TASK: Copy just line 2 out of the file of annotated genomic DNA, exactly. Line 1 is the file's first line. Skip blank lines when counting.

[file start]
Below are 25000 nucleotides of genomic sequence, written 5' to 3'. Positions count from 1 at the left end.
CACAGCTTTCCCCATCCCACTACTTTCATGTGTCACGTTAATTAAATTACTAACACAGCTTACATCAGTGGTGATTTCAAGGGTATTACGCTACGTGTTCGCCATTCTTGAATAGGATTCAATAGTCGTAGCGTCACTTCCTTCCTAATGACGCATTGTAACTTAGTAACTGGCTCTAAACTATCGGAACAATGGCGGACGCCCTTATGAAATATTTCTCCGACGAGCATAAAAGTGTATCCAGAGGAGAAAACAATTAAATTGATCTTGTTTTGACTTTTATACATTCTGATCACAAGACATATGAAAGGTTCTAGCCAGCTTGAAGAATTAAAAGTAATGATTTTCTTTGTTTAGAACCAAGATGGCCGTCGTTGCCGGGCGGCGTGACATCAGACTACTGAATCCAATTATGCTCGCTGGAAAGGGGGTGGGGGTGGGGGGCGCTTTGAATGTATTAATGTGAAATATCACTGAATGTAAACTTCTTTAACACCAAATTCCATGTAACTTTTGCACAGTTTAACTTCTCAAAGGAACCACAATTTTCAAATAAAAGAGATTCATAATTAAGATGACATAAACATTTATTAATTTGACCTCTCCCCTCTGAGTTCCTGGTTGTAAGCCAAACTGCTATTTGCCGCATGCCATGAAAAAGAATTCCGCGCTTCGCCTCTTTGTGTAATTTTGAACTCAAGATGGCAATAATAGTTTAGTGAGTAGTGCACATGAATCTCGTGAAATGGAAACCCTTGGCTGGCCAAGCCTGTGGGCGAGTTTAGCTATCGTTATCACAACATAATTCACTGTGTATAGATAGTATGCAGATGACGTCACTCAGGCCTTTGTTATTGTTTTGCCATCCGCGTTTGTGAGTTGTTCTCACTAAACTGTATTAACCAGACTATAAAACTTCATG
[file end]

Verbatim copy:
CACAGCTTTCCCCATCCCACTACTTTCATGTGTCACGTTAATTAAATTACTAACACAGCTTACATCAGTGGTGATTTCAAGGGTATTACGCTACGTGTTCGCCATTCTTGAATAGGATTCAATAGTCGTAGCGTCACTTCCTTCCTAATGACGCATTGTAACTTAGTAACTGGCTCTAAACTATCGGAACAATGGCGGACGCCCTTATGAAATATTTCTCCGACGAGCATAAAAGTGTATCCAGAGGAGAAAACAATTAAATTGATCTTGTTTTGACTTTTATACATTCTGATCACAAGACATATGAAAGGTTCTAGCCAGCTTGAAGAATTAAAAGTAATGATTTTCTTTGTTTAGAACCAAGATGGCCGTCGTTGCCGGGCGGCGTGACATCAGACTACTGAATCCAATTATGCTCGCTGGAAAGGGGGTGGGGGTGGGGGGCGCTTTGAATGTATTAATGTGAAATATCACTGAATGTAAACTTCTTTAACACCAAATTCCATGTAACTTTTGCACAGTTTAACTTCTCAAAGGAACCACAATTTTCAAATAAAAGAGATTCATAATTAAGATGACATAAACATTTATTAATTTGACCTCTCCCCTCTGAGTTCCTGGTTGTAAGCCAAACTGCTATTTGCCGCATGCCATGAAAAAGAATTCCGCGCTTCGCCTCTTTGTGTAATTTTGAACTCAAGATGGCAATAATAGTTTAGTGAGTAGTGCACATGAATCTCGTGAAATGGAAACCCTTGGCTGGCCAAGCCTGTGGGCGAGTTTAGCTATCGTTATCACAACATAATTCACTGTGTATAGATAGTATGCAGATGACGTCACTCAGGCCTTTGTTATTGTTTTGCCATCCGCGTTTGTGAGTTGTTCTCACTAAACTGTATTAACCAGACTATAAAACTTCATG